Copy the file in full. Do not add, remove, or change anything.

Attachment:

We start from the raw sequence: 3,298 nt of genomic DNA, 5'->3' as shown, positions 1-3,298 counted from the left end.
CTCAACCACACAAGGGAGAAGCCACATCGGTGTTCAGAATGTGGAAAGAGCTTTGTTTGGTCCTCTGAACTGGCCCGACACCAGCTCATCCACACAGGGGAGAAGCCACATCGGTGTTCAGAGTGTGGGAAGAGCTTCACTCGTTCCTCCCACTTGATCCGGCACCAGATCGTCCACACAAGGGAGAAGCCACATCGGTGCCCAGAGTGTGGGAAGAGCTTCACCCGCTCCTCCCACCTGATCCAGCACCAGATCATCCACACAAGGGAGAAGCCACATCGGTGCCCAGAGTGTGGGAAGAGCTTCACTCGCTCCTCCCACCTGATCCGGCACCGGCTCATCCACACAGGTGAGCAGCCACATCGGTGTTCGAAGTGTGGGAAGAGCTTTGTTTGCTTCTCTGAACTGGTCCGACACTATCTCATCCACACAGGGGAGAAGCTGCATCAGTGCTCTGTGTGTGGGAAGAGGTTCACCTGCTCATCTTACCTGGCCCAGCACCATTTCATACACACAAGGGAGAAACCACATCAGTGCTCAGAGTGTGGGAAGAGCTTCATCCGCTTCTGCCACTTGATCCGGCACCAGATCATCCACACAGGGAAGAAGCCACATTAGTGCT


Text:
We start from the raw sequence: 3,298 nt of genomic DNA, 5'->3' as shown, positions 1-3,298 counted from the left end.
CTCAACCACACAAGGGAGAAGCCACATCGGTGTTCAGAATGTGGAAAGAGCTTTGTTTGGTCCTCTGAACTGGCCCGACACCAGCTCATCCACACAGGGGAGAAGCCACATCGGTGTTCAGAGTGTGGGAAGAGCTTCACTCGTTCCTCCCACTTGATCCGGCACCAGATCGTCCACACAAGGGAGAAGCCACATCGGTGCCCAGAGTGTGGGAAGAGCTTCACCCGCTCCTCCCACCTGATCCAGCACCAGATCATCCACACAAGGGAGAAGCCACATCGGTGCCCAGAGTGTGGGAAGAGCTTCACTCGCTCCTCCCACCTGATCCGGCACCGGCTCATCCACACAGGTGAGCAGCCACATCGGTGTTCGAAGTGTGGGAAGAGCTTTGTTTGCTTCTCTGAACTGGTCCGACACTATCTCATCCACACAGGGGAGAAGCTGCATCAGTGCTCTGTGTGTGGGAAGAGGTTCACCTGCTCATCTTACCTGGCCCAGCACCATTTCATACACACAAGGGAGAAACCACATCAGTGCTCAGAGTGTGGGAAGAGCTTCATCCGCTTCTGCCACTTGATCCGGCACCAGATCATCCACACAGGGAAGAAGCCACATTAGTGCT